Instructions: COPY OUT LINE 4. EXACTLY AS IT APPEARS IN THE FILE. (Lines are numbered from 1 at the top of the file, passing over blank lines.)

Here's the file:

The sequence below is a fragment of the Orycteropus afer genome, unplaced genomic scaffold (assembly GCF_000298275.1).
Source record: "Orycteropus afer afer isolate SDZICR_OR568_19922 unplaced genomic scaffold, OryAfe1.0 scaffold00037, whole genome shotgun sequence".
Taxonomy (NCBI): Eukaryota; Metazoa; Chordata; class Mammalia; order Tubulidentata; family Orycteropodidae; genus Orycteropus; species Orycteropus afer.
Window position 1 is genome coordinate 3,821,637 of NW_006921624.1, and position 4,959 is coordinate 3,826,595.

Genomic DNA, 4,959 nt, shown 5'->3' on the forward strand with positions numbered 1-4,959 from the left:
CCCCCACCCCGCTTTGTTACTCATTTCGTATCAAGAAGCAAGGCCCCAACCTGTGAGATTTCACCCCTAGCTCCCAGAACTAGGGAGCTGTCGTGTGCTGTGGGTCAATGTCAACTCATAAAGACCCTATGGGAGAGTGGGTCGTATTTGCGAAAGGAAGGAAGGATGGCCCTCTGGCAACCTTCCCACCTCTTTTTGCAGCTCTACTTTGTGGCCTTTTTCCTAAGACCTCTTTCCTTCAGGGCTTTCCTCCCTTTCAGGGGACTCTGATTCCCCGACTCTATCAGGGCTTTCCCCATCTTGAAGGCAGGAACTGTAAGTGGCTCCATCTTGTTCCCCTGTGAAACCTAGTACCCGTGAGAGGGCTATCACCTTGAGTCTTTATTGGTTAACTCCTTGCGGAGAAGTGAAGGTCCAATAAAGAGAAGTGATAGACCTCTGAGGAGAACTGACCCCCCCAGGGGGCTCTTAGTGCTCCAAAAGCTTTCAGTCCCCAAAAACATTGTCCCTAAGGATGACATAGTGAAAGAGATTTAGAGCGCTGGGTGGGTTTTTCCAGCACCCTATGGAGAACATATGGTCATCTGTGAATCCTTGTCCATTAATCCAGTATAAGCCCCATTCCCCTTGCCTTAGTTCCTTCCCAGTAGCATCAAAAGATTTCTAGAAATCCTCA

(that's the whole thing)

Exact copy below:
Window position 1 is genome coordinate 3,821,637 of NW_006921624.1, and position 4,959 is coordinate 3,826,595.